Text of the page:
For the proclamation of the Gospel and the edification of the Body of Christ
"Then the Lord said unto Abraham, Know for certain that thy seed shall dwell in the land of others, and be slave there, and shall be oppressed for four hundred years. But also to the nation to which they will serve, I will judge; and after this they will come out with great wealth ... And in the fourth generation they will come back here; because the evil of the Amorites has not yet come to its end." (Gen. 15:13-14, 16).
When God makes the covenant with which He will favor Abraham, his friend, and his offspring, he speaks to him of their future. He tells him that his descendants will be slaves, and that they will then leave the place of slavery with great wealth, and that He will then give them the land of Canaan in possession.
From these words it is clear that the future history of Israel would be associated with two nations, and more specifically, with God's judgments toward those nations. In Egypt they were to be slaves, but God would judge Egypt. Later, they would possess Canaan, but God would judge Canaan.
Because God is righteous, God does not send His judgments without there being a powerful enough cause. God could not judge Egypt and the Amorites if their wickedness had not reached its end. God would bless Israel in Egypt and Canaan, but His blessing would be associated with God's judgments for those peoples.
This illustrates a very important principle in God's work. God's movements with his people do not happen isolated of his movements with the rest of men and nations. God is linking everything perfectly, ordering the stage of the world wisely, so that God can give to each one accordingly. Some will receive blessings and others will receive judgments, according to the certain deliberate counsel of God.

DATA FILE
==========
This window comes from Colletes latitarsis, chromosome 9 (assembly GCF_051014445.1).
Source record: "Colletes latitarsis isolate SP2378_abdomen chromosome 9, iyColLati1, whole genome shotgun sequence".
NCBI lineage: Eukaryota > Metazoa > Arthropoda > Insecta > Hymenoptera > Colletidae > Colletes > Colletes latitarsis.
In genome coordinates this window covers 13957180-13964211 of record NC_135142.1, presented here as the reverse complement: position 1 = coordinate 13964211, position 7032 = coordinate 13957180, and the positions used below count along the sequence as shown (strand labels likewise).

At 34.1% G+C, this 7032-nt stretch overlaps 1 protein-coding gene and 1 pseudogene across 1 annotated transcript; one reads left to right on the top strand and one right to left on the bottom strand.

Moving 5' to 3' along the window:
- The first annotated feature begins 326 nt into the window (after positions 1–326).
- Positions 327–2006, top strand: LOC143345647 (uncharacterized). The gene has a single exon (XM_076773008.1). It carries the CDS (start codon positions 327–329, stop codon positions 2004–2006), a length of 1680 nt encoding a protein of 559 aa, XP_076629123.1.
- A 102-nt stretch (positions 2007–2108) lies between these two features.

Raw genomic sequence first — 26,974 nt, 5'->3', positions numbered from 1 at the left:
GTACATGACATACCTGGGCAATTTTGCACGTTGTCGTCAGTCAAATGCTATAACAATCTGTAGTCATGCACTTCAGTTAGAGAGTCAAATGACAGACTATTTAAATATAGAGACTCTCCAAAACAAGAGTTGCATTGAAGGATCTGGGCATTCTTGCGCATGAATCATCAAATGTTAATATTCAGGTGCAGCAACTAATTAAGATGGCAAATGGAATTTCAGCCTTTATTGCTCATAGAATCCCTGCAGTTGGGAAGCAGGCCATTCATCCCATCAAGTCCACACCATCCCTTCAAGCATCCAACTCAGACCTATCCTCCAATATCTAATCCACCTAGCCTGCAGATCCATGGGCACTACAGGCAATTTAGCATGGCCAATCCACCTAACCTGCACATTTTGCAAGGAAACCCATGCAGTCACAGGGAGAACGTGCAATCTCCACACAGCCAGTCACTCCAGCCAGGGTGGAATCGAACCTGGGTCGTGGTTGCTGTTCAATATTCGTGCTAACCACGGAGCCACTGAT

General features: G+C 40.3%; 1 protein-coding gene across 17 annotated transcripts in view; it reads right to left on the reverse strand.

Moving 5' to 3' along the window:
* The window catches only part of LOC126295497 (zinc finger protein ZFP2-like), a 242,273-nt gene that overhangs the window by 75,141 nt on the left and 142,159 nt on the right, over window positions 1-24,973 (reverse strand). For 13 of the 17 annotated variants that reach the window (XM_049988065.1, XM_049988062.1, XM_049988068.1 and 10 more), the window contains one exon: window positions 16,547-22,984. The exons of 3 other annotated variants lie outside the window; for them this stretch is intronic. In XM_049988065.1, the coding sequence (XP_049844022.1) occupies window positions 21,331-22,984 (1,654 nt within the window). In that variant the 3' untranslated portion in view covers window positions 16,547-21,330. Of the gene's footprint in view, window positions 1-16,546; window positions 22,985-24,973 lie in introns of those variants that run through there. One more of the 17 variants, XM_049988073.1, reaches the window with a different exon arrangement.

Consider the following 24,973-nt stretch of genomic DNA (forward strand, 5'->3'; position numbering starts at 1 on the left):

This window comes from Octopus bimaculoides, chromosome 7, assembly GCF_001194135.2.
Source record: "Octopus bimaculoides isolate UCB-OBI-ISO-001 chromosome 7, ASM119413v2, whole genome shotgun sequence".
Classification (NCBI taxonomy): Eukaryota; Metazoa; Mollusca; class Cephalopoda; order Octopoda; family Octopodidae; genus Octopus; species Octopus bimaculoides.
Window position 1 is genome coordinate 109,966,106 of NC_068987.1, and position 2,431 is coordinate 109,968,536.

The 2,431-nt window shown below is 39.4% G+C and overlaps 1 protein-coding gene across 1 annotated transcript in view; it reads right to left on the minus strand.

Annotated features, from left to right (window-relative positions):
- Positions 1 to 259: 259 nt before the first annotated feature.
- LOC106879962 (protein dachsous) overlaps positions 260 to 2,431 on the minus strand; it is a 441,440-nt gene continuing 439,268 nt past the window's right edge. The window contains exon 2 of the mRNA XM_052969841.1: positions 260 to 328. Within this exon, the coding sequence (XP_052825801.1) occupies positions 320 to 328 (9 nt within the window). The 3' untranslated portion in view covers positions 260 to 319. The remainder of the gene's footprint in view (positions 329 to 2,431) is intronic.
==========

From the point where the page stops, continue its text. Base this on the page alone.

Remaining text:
God could not bring Israel out of Egypt unless Egypt's wickedness had filled God's patience, and judgments became necessary. Similarly, God could not bring the Canaanites down under the righteous whip of the Israelites, unless their wickedness had reached its limit.
When God ordains the great milestones of his people's history, He takes into account other men – and the simultaneous occurrence of acts of justice and grace that He has prescribed for them.
This has an application to our own present history. Two examples. Sometimes we pray for something specific, but we feel that God takes too long to respond to us. Sometimes it seems to us that the coming of the Lord Jesus Christ also takes too long, despite the insistent prayers of his people. When and how does God answer the prayers of his people?
When God decides to intervene in the lives of his children, he first orders the scenario in which they unfold, intertwines the specific facts with broader ones, matches acts of grace with others of justice, all in such a perfect order that nothing happens for free, but in the way God determines, and in the right time. His are what, how, and when he will work. Our gaze is often too narrow, and with it we sometimes misjudge God's action. But God's clock does not move as simply as ours.